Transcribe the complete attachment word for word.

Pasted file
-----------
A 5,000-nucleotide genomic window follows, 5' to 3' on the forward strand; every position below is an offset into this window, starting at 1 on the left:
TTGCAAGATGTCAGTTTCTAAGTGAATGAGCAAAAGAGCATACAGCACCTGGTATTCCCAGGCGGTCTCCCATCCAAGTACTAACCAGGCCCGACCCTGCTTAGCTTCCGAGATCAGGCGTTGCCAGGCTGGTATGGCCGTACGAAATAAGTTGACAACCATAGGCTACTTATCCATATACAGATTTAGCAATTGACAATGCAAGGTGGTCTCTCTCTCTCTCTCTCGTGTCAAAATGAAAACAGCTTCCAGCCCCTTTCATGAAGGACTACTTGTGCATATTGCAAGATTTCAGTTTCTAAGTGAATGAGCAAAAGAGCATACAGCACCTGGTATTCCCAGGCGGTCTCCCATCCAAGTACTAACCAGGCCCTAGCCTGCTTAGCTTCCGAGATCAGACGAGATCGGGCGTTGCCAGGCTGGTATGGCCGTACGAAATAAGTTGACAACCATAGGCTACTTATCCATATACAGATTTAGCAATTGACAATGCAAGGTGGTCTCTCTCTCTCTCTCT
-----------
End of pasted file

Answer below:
A 5,000-nucleotide genomic window follows, 5' to 3' on the forward strand; every position below is an offset into this window, starting at 1 on the left:
TTGCAAGATGTCAGTTTCTAAGTGAATGAGCAAAAGAGCATACAGCACCTGGTATTCCCAGGCGGTCTCCCATCCAAGTACTAACCAGGCCCGACCCTGCTTAGCTTCCGAGATCAGGCGTTGCCAGGCTGGTATGGCCGTACGAAATAAGTTGACAACCATAGGCTACTTATCCATATACAGATTTAGCAATTGACAATGCAAGGTGGTCTCTCTCTCTCTCTCTCGTGTCAAAATGAAAACAGCTTCCAGCCCCTTTCATGAAGGACTACTTGTGCATATTGCAAGATTTCAGTTTCTAAGTGAATGAGCAAAAGAGCATACAGCACCTGGTATTCCCAGGCGGTCTCCCATCCAAGTACTAACCAGGCCCTAGCCTGCTTAGCTTCCGAGATCAGACGAGATCGGGCGTTGCCAGGCTGGTATGGCCGTACGAAATAAGTTGACAACCATAGGCTACTTATCCATATACAGATTTAGCAATTGACAATGCAAGGTGGTCTCTCTCTCTCTCTCT